Zila Mein Nayi Asha also come under the scanner and forced the councillors to take a very serious view. However, she now says that every decision will be based on consensus and take into account the welfare of the rural areas. The grants that come from the government (around Rs. 2 to 3 crores) will be spent wisely, she says. “A number of government schemes, such as PMRY, need to be effectively implemented. We have also taken up projects related to streetlights and the availability of potable water. In some cases the power bill for tubewells could be paid by the panchayats”, she says. There would be no discrimination under the new dispensation, and the major problem of Zila Parishad funds not reaching the people will be resolved. Chauhan says that there is a lack of monitoring of the projects taken up by the Parishad, particularly in far-off areas. The primary goal would

be to improve sanitation and sewage conditions in the villages – to create awareness about these facilities and also set up the same where these are not available. In the recent past work had almost stopped in villages, but this will be restarted. “Recently we found that a tubewell in Khera Khurrampur Village was not functional, since the power bill could not be paid. This is a major problem, as there

are many panchayats in Gurgaon that do not have the funds to pay for power bills. We plan to intervene and resolve this problem”, she says. Another major issue is that, though some panchayats have the money, they are not able to use it, for want of permissions from the government. The new Zila Parishad Chairperson says that this issue would be taken up with the government, and also with the Administration, to ensure that development can take place. “We will request that the limit for spends should be raised”, she says. To resolve the people’s problems in rural areas, the Parishad had organized a camp to listen to and understand the problems that are peculiar to the rural population. There are plans set up public toilets in the villages. “Work under NREGA would be given to people to build these toilets. This will help in creating jobs and

C ivic/S ocial building the required infrastructure”, says the Parishad Chief. In her opinion, the panchayats also have to play an active role in bringing about development, as well as protecting the villages from the kind of urban onslaught that has hit Gurgaon. There is a need to plan for the effective integration of the rural areas into the urban set up of the City. The Zila Parishad is also in talks with builders to ensure that the villages that they buy land from are also adopted by them (the builders), so that the local civic infrastructure improves. Chauhan says that the government, through its plans, should also increase the funds available to the Parishad, for the development of rural Gurgaon, which has remained on the sidelines; the City has hogged all the limelight in the past few decades. Gurgaon, she says, has been built on a rural framework, and it is important that the urban and rural areas and people assimilate well, to ensure a more cohesive and equitable (and dare say, safer) society.u prakhar PANDEY

Kala Utsav 2013 Sector-4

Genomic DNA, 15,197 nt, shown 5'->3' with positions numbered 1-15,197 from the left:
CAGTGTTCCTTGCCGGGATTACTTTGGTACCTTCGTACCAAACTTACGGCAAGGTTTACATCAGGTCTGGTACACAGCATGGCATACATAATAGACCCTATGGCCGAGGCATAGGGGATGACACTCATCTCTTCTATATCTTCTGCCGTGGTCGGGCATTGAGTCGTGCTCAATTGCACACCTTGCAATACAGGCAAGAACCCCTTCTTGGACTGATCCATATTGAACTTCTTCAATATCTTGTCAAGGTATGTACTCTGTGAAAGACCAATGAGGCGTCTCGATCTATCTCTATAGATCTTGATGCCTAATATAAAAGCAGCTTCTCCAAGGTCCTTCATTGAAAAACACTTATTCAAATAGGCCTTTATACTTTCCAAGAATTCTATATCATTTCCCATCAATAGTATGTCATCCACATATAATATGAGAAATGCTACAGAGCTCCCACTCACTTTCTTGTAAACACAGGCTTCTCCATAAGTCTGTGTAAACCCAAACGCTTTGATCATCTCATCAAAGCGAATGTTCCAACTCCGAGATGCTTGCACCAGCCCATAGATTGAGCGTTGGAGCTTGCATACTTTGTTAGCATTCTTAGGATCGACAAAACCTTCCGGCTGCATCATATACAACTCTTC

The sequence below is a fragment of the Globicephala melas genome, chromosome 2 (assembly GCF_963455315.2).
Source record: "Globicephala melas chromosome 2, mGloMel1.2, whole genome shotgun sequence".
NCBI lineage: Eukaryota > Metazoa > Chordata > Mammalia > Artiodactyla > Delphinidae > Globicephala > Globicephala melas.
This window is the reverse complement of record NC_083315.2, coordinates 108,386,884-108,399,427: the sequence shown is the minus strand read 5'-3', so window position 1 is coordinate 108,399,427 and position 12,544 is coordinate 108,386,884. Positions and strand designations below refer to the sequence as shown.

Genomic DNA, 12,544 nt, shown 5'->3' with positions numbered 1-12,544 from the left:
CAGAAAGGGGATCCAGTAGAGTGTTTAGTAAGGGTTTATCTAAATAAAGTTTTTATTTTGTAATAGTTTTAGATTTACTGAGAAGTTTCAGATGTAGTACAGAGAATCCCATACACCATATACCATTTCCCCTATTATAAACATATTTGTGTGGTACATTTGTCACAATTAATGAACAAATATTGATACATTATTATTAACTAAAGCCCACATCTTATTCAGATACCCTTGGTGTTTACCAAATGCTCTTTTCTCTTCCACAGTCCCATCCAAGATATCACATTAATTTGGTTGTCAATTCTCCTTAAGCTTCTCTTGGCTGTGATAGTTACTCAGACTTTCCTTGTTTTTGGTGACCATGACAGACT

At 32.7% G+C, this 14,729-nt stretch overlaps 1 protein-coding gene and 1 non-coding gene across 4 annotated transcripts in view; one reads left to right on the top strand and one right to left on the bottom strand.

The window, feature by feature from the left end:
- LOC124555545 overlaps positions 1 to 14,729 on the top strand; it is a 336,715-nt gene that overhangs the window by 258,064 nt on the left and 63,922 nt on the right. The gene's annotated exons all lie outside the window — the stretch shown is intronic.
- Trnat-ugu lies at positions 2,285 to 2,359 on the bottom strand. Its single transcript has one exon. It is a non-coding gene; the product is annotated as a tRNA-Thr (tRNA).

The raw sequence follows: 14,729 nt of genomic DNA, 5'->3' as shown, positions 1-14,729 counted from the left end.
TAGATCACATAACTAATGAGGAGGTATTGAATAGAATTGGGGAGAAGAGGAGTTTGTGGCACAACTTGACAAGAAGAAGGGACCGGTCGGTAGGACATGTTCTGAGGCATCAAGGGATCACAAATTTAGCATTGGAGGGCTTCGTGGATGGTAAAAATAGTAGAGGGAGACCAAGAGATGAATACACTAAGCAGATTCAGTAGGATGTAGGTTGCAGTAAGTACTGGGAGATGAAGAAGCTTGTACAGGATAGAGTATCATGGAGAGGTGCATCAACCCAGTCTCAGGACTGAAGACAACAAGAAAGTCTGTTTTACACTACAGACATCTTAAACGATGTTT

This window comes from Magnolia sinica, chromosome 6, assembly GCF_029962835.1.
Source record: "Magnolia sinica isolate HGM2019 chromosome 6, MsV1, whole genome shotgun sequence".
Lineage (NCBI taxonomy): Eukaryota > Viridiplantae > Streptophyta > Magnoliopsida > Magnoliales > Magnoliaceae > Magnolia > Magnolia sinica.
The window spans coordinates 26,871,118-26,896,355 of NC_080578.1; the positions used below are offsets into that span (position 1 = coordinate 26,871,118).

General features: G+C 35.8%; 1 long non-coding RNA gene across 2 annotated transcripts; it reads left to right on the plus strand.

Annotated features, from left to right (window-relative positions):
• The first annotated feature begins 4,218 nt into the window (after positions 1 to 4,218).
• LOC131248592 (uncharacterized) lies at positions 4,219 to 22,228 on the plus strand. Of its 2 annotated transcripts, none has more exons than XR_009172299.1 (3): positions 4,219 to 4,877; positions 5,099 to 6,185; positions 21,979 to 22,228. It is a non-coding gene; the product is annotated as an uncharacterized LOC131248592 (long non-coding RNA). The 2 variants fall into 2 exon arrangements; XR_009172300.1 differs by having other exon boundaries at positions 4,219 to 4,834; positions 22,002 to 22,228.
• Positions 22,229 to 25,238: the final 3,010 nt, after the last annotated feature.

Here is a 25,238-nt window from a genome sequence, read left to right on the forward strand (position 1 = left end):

K id C orner

13-19 December 2013


You can overcome Maths Phobia

Kids Brainticklers


Calling all Educationists, The Holidays are over... but your creativity isn’t. Administrators, Co-ordinators, Teachers and Principals – here’s a chance to pen down your experiences, teachings and learnings. Send us your contributions (400-500 words) For information, Call us at 0124-4219092/93 Or email at

aths is a subject that is often feared because it requires a logical approach and comprehension of several formulas. This eventually leads to a lack of confidence while dealing with the subject.  Many students see it as a never-ending challenge. When students try to ‘mug up’ (cram) procedures, instructions, rules and routines, without understanding them, they get stuck in the middle and forget the links; and this is where panic sets in. If you don’t have a good memory, cramming will anyway never help, because the moment you don’t follow one step, you’ll be clueless on solving the entire problem. The important thing is not only to know how a particular problem is to be solved, but also why it is solved in that manner. In addition, an inquisitive approach towards wanting to know the root cause, sets the basis/foundation for the concepts. Always have a “yes I can do it!’ attitude, as this will change your entire approach towards Maths. Boards have always been intimidating for students as far as this Subject is concerned. It is important that you go in with a clear mind and focus on the problem areas. Don’t hesitate to take guidance from peers, parents and teachers, beyond classroom time. The key is to regularly practice and come up with solutions to problems, to ensure that you are strengthening your weak areas. Here are some tips to guide you in the preparation for the Maths Board Exams: Refer to your Syllabus: Always refer to the CBSE website for updates and other relevant information on the subject. Match your syllabus content with the website and check for topics that are not present.  NCERT Textbooks are a must: It’s very important for you to go through the NCERT Course Book before jumping on to other guides and question papers, for practice. Thoroughly cover everything given in the Book.  Practice using previous years’ papers and mock test papers: Once you are through with your NCERT Course Book, try to practise the concepts and procedures that you have covered, by solving mock test papers. Referring to previous years’ question papers will give you an insight on the most important and frequently asked questions.  Manage your Time well: When solving question papers, make sure you answer/solve questions, based on their marks, and within a stipulated time. This will also help you understand what concepts you have a strong hold on and those that you need to revise again.  Always prepare a bit extra: If you are preparing for CBSE and ‘Entrance’ exams, it’s always good to broaden your horizon and imbibe as much as you can. This will help you solve applicationbased and other miscellaneous questions.  Understand and do not learn by rote: It’s important to understand the basics and not cram. Cramming doesn’t help in the long run, because once you forget a key step, you’ll land up nowhere.  Treat Maths as fun. It’s all about solving your problems!   Aakash Chaudhry, Director, Aakash Educational Services Ltd